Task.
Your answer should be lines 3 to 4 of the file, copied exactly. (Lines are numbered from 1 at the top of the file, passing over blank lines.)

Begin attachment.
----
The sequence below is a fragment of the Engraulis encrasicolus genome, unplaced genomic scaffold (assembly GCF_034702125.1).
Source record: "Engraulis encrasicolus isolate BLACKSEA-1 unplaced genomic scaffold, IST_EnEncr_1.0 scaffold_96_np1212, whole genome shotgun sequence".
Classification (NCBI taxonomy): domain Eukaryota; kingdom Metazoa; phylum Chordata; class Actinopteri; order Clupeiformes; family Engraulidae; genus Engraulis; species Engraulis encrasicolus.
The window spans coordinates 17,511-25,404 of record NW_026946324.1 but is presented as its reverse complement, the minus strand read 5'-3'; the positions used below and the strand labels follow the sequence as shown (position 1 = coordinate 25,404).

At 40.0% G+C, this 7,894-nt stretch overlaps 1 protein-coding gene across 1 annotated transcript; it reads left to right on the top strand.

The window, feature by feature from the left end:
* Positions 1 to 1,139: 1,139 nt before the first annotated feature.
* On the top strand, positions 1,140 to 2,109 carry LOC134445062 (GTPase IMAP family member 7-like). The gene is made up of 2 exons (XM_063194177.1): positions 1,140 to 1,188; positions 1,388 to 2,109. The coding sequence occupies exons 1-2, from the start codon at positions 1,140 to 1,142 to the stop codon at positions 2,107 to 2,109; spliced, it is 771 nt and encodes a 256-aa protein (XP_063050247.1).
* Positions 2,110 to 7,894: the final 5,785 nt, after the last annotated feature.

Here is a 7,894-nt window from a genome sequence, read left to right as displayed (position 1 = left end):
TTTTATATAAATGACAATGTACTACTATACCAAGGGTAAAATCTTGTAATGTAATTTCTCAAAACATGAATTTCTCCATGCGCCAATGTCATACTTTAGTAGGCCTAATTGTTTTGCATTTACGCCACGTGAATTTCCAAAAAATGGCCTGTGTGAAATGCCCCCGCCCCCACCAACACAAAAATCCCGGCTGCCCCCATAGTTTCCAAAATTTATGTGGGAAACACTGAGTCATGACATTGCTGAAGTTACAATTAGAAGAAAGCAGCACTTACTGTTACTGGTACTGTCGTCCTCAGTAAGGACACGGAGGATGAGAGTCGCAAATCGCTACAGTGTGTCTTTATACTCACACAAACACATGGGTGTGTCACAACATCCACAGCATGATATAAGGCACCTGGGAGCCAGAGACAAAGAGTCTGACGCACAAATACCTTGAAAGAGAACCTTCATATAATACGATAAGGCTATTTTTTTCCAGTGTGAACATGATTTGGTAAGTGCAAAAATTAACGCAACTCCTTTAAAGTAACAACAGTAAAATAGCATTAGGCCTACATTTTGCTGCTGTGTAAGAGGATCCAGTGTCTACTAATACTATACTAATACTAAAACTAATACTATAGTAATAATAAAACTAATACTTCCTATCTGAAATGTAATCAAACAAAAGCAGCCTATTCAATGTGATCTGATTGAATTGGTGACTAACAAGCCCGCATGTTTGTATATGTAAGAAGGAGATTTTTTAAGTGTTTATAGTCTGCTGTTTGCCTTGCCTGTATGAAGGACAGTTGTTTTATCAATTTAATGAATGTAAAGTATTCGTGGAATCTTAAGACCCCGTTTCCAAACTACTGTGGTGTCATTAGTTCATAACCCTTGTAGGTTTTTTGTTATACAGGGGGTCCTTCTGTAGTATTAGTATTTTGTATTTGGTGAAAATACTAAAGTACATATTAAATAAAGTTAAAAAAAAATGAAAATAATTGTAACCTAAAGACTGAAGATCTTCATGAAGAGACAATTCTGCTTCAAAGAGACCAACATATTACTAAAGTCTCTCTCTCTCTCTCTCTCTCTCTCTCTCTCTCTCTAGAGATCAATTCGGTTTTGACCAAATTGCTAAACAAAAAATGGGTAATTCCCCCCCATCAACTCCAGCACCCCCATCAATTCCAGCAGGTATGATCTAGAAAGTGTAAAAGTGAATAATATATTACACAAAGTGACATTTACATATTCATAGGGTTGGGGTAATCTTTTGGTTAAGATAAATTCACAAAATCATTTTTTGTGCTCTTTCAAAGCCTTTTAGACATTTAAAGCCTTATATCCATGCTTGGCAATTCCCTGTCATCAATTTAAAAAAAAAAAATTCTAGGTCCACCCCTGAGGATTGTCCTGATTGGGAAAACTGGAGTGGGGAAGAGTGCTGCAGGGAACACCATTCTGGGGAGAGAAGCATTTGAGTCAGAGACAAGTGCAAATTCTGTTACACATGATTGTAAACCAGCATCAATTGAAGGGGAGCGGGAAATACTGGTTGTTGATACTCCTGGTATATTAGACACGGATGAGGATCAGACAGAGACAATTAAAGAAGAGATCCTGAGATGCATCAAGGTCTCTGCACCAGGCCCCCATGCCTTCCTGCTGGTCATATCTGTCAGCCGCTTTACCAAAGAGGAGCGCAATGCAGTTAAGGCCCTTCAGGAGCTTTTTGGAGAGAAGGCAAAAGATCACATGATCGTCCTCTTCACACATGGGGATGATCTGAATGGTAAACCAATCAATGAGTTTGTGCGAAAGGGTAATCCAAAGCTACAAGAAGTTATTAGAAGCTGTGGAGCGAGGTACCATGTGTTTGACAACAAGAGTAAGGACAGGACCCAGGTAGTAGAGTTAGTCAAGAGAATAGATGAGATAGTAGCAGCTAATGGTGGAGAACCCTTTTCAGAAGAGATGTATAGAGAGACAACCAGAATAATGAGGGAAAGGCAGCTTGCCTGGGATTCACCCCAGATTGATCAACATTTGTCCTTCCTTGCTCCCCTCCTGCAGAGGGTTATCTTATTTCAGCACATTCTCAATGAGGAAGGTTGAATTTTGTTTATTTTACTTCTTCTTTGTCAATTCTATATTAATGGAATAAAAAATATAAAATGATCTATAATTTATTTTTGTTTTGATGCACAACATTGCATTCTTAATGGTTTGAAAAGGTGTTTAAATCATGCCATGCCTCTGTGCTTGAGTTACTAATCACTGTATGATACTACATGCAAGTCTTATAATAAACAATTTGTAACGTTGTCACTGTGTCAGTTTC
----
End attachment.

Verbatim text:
Classification (NCBI taxonomy): domain Eukaryota; kingdom Metazoa; phylum Chordata; class Actinopteri; order Clupeiformes; family Engraulidae; genus Engraulis; species Engraulis encrasicolus.
The window spans coordinates 17,511-25,404 of record NW_026946324.1 but is presented as its reverse complement, the minus strand read 5'-3'; the positions used below and the strand labels follow the sequence as shown (position 1 = coordinate 25,404).